It is almost impossible to plan financially without understanding investment risk. Many people, when they hear about ‘investment risk’, think automatically about the chance of being swindled or not getting all their money back. Or losing all of it! This ‘capital’ risk is important, but there’s more to it than that.
The key areas for concern are volatility, uncertainty and unpredictability. When you make an investment, it can be difficult to say with any certainty what you’ll get back when you finally cash it in. Share prices will fluctuate, interest rates will vary and inflation may eat into the real value of what you might think is a ‘safe’ bet. Just concentrating on capital risk and ignoring these other risks could mean you take too cautious an approach and lose out.
It is generally understood that putting all your eggs in one basket is a high-risk approach. Amazingly, many people who label themselves as cautious investors will unwittingly go against the grain and invest a large amount of their wealth in the shares of one company. This is surprisingly common.
No risk at all, please! Your choices are very limited as a zero-risk investor. You may have considered stashing away your cash under the floorboards or invested in a safe bolted deep into the foundations of your house! Is there such a thing as zero risk? Cash in Banks is traditionally considered the lowest risk, however, what if the Bank goes bust? With the cost of living rising on a daily basis, your investment will need some sort of return to keep up. Investing in cash is fine in the short term, however expect disappointing returns over a longer period.
Ok, I’m prepared to take a little risk but not much! The cautious investor’s biggest fear is big swings in the value of their investment. What you’ll be looking for is a spread of investments in various asset classes, i.e. cash, bonds, gilts, perhaps property and a little in blue chip stocks and shares. History suggests that these asset classes are able to produce returns in the long term that might combat inflation, but without too much volatility. Do however fairly expect modest returns in this investment space.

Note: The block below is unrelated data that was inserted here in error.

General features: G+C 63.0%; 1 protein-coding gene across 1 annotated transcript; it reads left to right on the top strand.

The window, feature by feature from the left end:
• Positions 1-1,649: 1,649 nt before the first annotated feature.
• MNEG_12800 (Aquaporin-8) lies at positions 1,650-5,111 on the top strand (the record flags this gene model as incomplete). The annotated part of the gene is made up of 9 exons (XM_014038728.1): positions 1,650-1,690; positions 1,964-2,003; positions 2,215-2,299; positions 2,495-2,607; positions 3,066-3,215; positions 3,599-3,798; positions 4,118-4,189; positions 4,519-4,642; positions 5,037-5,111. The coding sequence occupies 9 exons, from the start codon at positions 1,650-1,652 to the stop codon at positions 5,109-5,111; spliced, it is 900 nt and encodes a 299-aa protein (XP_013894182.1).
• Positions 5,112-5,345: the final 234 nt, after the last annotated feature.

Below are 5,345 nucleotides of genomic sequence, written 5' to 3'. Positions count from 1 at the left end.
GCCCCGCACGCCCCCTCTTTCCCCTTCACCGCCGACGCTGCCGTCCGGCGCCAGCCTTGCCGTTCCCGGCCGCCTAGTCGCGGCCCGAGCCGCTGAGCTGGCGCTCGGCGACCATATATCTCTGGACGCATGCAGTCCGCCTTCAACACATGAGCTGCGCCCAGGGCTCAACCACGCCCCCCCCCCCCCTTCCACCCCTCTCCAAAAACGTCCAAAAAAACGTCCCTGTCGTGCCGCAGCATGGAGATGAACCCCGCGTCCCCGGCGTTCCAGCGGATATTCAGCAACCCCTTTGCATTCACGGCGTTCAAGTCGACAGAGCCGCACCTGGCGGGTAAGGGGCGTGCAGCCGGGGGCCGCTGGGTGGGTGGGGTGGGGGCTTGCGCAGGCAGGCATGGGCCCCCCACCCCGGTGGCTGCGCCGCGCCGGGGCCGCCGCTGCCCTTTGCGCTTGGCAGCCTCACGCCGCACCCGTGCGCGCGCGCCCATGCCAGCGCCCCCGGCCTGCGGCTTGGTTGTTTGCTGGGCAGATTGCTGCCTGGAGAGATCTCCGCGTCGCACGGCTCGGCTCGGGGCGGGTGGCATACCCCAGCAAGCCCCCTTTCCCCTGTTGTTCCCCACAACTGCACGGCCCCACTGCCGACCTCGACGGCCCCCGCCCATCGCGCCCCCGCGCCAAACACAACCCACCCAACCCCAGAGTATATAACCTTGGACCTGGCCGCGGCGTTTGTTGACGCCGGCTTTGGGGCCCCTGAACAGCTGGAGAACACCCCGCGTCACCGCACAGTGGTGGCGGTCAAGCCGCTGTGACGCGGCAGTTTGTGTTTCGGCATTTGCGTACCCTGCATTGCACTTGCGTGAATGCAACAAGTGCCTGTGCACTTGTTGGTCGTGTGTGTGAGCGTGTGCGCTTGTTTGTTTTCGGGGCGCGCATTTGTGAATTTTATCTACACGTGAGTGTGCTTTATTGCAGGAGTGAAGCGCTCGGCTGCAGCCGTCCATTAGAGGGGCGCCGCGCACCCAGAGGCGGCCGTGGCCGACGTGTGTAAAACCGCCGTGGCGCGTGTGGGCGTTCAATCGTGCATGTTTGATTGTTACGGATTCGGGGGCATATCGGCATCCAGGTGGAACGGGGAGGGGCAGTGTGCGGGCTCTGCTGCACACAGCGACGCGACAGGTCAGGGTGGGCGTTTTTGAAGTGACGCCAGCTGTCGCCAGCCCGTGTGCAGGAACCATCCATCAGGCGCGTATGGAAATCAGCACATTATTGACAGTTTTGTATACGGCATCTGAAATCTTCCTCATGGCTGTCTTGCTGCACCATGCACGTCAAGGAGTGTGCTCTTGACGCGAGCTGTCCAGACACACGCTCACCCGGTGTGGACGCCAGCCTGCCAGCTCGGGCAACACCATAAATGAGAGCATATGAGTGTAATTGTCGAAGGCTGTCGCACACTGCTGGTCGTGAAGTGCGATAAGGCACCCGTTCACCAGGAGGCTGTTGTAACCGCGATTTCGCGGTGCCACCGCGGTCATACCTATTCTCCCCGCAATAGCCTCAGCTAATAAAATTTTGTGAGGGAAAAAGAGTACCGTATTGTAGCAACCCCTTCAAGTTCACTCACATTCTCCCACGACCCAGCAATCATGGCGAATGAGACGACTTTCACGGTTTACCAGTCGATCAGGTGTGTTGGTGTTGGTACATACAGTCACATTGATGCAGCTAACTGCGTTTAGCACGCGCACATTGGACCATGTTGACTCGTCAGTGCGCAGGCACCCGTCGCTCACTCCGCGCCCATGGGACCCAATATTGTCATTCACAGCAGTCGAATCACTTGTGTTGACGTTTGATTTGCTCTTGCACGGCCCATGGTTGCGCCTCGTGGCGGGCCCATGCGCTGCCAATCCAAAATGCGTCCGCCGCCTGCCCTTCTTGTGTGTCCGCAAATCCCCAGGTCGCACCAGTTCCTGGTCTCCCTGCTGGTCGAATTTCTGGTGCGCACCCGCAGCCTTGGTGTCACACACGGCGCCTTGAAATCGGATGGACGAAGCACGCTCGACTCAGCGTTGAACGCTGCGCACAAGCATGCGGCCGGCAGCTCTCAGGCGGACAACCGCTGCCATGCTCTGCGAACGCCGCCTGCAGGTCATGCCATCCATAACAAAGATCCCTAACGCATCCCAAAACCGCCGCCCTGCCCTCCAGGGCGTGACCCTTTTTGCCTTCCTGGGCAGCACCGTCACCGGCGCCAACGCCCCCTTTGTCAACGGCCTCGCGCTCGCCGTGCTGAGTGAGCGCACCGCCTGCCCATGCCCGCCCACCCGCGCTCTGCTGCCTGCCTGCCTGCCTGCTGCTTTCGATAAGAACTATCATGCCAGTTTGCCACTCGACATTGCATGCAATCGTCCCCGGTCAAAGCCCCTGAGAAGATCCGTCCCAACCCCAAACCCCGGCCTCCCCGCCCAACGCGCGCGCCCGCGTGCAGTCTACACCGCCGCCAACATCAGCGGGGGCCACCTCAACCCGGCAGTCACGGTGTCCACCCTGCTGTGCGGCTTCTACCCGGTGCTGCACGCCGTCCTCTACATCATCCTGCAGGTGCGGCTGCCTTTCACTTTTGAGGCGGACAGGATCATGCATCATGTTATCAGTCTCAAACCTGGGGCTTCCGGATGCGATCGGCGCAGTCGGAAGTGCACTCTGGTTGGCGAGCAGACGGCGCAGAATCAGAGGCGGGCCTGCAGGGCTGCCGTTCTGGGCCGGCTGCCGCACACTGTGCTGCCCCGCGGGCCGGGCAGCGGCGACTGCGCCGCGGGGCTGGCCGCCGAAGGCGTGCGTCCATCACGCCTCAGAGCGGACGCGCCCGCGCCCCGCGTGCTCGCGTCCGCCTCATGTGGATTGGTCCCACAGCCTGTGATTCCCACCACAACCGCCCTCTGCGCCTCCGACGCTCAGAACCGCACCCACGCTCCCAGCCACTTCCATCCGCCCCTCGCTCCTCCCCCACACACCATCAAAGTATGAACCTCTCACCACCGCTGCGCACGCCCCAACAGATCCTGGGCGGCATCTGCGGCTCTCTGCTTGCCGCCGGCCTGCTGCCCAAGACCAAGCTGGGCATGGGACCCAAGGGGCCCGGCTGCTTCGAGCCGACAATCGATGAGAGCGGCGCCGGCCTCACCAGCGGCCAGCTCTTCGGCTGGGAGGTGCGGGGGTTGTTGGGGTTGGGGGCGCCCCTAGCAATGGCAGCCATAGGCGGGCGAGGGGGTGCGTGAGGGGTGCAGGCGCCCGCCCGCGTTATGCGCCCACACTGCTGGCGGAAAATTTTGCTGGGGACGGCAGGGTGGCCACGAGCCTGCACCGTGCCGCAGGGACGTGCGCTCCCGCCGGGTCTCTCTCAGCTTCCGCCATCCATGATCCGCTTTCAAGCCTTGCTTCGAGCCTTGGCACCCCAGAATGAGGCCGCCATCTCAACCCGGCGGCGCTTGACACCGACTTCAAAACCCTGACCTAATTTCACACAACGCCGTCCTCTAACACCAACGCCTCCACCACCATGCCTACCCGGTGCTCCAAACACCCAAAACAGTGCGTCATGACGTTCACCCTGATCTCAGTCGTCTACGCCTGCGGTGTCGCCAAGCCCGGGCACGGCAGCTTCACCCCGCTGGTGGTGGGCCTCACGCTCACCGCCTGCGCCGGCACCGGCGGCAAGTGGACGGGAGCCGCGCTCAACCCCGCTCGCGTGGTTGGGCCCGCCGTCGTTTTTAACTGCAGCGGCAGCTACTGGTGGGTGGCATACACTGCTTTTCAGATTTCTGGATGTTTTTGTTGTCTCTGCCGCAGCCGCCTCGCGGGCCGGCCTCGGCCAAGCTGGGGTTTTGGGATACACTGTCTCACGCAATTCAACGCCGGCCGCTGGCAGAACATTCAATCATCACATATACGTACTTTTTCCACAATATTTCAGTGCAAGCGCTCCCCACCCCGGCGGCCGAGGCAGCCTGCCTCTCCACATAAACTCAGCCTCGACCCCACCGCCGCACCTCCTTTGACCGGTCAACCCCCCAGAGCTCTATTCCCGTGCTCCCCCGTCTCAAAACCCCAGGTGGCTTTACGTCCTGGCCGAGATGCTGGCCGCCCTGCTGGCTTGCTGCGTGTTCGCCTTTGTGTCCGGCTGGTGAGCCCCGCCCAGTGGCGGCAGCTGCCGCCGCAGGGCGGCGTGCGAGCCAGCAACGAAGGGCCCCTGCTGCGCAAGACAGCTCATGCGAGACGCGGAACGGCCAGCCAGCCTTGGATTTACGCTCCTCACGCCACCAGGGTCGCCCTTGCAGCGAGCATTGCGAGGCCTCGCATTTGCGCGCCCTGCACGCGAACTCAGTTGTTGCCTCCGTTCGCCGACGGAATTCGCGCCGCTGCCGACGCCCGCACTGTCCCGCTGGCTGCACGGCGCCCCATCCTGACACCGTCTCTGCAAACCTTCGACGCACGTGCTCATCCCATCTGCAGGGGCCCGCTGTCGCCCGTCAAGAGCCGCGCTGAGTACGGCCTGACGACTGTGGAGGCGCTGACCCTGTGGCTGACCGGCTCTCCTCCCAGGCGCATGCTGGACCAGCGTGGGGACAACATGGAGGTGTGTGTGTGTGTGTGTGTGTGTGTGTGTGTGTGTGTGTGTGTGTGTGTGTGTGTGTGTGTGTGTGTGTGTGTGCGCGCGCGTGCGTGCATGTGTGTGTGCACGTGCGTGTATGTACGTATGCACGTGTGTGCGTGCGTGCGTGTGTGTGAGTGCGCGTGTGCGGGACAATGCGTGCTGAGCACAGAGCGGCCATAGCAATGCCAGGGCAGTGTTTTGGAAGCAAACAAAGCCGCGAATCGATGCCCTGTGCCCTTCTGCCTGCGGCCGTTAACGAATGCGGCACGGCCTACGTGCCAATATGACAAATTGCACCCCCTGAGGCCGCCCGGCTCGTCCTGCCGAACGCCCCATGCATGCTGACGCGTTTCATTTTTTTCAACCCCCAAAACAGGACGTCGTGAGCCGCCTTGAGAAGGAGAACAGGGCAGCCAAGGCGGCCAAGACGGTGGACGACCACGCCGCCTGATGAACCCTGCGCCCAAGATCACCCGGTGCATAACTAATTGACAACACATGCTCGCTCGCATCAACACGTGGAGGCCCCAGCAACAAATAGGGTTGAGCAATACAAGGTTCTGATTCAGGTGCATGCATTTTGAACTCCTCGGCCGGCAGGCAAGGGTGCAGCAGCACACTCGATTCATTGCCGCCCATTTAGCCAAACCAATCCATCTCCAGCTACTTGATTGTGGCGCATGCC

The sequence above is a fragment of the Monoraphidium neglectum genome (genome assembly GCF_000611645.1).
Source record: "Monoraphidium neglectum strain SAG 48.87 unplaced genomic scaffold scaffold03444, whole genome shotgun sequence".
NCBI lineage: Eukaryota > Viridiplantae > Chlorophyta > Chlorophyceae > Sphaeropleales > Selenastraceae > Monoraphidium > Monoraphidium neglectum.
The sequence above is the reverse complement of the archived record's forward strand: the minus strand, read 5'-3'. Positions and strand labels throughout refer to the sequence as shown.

Yes, I’m prepared to take a calculated risk! As a ‘balanced’ investor, invest long term or over five to ten years for best results. More of your money would be invested in equities, i.e. stocks and shares. Most balanced investors would use a fund manager or a low cost index tracking strategy, which would simply track an ‘index’ such as the FTSE 100 share index. Whereas trackers simply follow markets up or down, fund managers are able to take positions to counter falling markets. That is why they cost more.
Bring it on! The first rule as a ‘high-risk’ investor is that you should only take a high risk investing money that you are comfortable losing. Your investment would typically consist of a high percentage of equities in the less predictable markets, such as the Emerging Markets sector; which consists of shares in countries like Asia, South America, and Africa. Your investment may also include commodities such as silver and gold or specialist markets such as healthcare or natural resources. You may also venture outside traditional investments and consider wine, paintings, antiques and classic cars. Strictly long-term, expect spectacular returns: spectacularly good or spectacularly bad!
Investment risk – simple rules to follow:
- The greater return you want, the more risk you’ll usually have to accept.
- The more risk you take with your investments, the greater the chance of losing some or all of your initial investment (your capital).
- If you’re saving over the short-term it’s wise not to take much risk.
- If you are investing for the long-term you can afford to take more risk as your money has more time to recover from any falls in the markets.
- Use an Independent Financial Adviser, who will help find the right investment for you. Peace of mind for you, because they will also be fully accountable for any advice given.
Akwasi Duodu, IFA, Sterling & Law Group plc.